From care to career – a young person’s perspective

Before I went into care, I constantly had arguments with my parents; to the point that I became homeless for nine months. A lot has happened after that, but eventually I was really lucky to find myself living with a loving foster family who have taken on the roles of a great parent for me. 

It wasn’t an easy ride, and the first bad experience of care was just all the stress caused by trying to actually get a foster caring licence and the funding from the council. I remember my foster parents fighting for ages to put everything into place, so that they were in a position to look after me properly. But apart from this, it was great for me, because I was now living in a supportive environment and I could finally get on with my education, which had been getting badly disrupted. Looking back, I think being in care with my foster family definitely made me more stable and helped me become more focused and organised. 

Life after care – onwards and upwards 

I left care when I was eighteen and moved into semi-independent accommodation. It was awful. You don’t get to choose who you are going to live with and I didn’t get on with the people I was sharing the space with. I ended up getting really stressed out about things like domestic cleanliness and it definitely affected my mental health. Things went downhill for me at this time and the future looked dull. I managed to get a job but it was difficult as I had to fit work around my college hours. But I needed a job to pay for shopping and service charges.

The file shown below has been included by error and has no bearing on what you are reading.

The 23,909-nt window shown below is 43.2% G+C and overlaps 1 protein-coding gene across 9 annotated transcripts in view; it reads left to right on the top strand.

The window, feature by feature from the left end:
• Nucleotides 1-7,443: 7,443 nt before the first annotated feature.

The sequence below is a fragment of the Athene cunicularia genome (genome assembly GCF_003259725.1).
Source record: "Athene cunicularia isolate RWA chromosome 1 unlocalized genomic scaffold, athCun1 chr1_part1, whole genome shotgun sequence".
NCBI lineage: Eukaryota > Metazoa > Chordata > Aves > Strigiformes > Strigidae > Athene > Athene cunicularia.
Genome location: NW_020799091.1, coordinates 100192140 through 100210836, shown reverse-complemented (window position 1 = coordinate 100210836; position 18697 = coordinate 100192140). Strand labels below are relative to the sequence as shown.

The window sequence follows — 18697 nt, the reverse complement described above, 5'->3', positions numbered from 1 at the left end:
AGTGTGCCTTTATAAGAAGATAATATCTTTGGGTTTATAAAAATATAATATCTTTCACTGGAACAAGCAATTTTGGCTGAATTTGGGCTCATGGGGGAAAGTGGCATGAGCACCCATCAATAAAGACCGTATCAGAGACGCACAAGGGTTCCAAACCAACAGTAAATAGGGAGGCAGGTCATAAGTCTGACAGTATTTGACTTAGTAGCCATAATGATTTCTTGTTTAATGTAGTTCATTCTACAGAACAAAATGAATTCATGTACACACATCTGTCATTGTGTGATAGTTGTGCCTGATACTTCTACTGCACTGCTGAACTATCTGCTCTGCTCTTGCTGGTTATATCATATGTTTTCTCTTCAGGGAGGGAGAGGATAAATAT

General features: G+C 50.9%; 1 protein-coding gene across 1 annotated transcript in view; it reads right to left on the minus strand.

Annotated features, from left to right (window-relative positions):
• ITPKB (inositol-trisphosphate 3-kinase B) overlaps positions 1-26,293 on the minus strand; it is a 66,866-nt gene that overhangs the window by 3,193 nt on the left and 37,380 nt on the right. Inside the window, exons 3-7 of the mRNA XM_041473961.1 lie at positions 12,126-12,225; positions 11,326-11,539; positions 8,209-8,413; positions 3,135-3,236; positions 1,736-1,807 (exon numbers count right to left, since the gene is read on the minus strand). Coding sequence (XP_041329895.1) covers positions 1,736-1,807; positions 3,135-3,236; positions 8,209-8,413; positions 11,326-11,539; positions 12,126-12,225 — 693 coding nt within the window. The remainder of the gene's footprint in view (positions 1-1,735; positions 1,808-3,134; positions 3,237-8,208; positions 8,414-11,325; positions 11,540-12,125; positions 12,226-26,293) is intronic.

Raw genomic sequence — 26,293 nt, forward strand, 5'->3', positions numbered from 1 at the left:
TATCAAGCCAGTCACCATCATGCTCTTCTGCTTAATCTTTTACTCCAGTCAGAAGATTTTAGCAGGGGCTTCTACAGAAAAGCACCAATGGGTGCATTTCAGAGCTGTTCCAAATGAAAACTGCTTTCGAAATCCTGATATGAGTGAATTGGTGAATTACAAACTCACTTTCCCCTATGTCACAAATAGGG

I was introduced to Felix, my Employment Consultant at Drive Forward Foundation, by my personal adviser at the Young Adults Service.  Felix told me about the Civil Service Care Leavers Internship. He helped me apply, and when I was offered an interview, he supported me with interview practice and sent me for a professional work clothes fitting at Smartworks. All this support really helped as I was incredibly nervous and excited. The next thing I knew was that I’d been offered an administrative role with the Department of Transport. My future had stopped looking dull for sure! 

Living and working amid a pandemic 

During the coronavirus pandemic I’ve been working from home. I’ve been really busy as public transport services have been badly affected by the pandemic. The workload has been challenging, but thanks to a really supportive manager I’ve coped well with learning new systems and procedures.  My advice to anyone who suddenly finds themselves in a demanding and unfamiliar work role is to keep in close contact with your manager. It’s really helping me manage my workload and keep up with the pace of a busy government department. 

Thanks to Drive Forward Foundation my life has changed dramatically. I feel as though I’ve accomplished something very special. It’s so great to be financially stable. For my long-term future the possibility of a full-time civil service role would be amazingHowever, my new skills and confidence have also inspired me to think about my original dream of applying to university to study for a social work degree. I wonder if someone like me with a social work degree would be useful in the Department For Health And Social Care? What an idea…I must ask my manager what she thinks!

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